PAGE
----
The past two weeks in Africa have been a much anticipated and appreciated break from village life. One of my best friends Sri came to visit me and see the life I live, something that very few Americans can understand. Coming to a little known French speaking West African country on your own wallet, taking your two weeks of annual vacation to come to worlds second poorest country to understand the lives of people on a forgotten continent is something so great to which I can only begin to express my gratitude and admiration. Many of my friends had talked about coming to visit me during my Peace Corps service, but knowing the sacrifices required to actually get here made me realize that it would be an unlikely event. Sri kept talking the talk and until about 2 weeks before he arrived, I still second guessed its reality. When he got his VISA approved, sent me his itinerary and asked what to pack, this is when I took it a little more seriously.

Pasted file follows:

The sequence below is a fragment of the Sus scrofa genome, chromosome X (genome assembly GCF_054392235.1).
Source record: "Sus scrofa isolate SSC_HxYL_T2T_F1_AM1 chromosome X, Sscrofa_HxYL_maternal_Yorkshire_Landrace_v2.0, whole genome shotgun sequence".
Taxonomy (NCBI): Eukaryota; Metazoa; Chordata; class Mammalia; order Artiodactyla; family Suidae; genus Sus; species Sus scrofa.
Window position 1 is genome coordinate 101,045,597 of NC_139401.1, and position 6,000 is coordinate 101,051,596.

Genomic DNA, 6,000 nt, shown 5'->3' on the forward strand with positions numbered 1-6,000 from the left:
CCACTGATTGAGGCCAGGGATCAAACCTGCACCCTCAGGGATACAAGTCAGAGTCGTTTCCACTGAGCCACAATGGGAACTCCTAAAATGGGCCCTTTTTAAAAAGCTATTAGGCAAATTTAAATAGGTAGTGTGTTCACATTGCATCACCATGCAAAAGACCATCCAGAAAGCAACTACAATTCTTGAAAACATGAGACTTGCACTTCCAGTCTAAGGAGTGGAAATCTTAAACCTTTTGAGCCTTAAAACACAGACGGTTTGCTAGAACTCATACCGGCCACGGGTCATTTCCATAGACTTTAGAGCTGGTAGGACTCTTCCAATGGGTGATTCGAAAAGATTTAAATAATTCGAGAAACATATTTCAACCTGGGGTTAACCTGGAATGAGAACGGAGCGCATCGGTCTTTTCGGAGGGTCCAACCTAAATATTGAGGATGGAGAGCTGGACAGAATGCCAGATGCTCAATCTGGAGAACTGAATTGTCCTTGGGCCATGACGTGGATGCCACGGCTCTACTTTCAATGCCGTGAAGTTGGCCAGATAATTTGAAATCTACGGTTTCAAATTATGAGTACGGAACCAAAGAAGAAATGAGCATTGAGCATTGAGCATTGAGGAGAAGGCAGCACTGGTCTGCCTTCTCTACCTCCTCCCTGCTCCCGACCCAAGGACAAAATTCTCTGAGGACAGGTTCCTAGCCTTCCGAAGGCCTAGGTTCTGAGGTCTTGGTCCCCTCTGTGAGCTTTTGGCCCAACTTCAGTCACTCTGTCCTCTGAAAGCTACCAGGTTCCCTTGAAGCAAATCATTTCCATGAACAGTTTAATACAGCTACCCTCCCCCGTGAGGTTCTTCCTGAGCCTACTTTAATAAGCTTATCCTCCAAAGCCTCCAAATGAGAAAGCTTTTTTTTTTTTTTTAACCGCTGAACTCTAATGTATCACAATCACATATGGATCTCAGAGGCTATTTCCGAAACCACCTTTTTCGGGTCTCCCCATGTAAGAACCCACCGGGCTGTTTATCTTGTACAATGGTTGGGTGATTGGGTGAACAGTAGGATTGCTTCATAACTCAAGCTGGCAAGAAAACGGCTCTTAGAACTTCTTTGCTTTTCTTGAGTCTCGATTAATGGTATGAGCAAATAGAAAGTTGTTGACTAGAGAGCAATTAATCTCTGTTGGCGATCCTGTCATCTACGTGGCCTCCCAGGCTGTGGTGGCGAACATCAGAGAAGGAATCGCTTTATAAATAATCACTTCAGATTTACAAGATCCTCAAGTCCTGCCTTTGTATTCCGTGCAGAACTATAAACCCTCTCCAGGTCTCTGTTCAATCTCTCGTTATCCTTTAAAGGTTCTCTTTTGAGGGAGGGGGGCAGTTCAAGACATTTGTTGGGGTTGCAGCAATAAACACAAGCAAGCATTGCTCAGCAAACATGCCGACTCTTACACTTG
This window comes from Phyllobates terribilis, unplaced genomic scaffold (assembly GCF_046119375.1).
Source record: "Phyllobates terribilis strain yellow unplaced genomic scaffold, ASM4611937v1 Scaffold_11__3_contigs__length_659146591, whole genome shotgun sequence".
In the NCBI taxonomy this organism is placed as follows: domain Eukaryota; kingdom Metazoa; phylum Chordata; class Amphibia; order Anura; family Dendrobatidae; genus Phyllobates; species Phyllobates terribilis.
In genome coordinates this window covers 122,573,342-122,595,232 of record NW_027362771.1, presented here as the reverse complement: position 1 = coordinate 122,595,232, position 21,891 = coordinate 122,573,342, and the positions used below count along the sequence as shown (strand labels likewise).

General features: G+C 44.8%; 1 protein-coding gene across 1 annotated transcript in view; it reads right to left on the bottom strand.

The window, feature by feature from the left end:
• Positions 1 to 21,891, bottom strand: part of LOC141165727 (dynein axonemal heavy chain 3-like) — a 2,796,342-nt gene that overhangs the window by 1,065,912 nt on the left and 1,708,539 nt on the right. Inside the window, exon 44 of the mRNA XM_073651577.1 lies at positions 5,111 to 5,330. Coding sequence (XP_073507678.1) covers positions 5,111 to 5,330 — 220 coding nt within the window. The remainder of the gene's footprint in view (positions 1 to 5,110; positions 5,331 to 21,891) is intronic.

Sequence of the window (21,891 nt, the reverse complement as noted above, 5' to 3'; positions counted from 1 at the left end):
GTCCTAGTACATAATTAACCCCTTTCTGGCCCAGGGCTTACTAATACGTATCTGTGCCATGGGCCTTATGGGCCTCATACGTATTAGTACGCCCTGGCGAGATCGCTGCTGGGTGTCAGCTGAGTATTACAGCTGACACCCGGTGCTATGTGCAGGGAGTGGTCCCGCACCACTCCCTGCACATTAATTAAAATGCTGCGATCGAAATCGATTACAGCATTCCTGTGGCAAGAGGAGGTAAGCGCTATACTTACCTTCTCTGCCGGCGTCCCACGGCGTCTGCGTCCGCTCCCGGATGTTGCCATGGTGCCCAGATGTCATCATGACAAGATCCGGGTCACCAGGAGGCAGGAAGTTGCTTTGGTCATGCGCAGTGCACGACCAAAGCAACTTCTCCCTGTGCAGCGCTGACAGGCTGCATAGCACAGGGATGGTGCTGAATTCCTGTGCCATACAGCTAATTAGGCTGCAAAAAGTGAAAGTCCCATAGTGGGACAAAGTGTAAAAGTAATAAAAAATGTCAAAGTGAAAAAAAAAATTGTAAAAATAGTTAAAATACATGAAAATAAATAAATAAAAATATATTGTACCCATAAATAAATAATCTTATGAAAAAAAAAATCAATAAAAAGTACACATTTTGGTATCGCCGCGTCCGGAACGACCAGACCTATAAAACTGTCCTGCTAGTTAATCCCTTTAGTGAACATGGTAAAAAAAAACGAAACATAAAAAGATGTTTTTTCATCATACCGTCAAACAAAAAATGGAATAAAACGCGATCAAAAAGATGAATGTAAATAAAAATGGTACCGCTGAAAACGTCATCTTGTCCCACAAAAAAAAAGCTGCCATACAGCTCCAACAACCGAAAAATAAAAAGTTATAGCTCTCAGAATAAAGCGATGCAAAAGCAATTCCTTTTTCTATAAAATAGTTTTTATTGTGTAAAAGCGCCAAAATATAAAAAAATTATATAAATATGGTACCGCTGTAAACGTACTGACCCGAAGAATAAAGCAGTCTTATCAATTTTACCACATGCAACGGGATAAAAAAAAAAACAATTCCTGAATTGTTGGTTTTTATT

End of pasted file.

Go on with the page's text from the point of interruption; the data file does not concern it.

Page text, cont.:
Sri survived the flight over the Sahara and arrived on time at the Ouagadougou International Airport, which is little more than a runway, a couple of rooms under constant construction where your bags are simply placed on the broken baggage belt. When coming into Ouaga on the final decent one asks yourself, “This is the capital? Where are all the lights, tall buildings etc?” where only a few major streets are lit. The first step off the jet and climbing down the stairs you take in your first breath of the unforgettable African air. It’s a hot sticky blend of diesel fumes, smoke, and sewer. It’s a memory you won’t easily forget.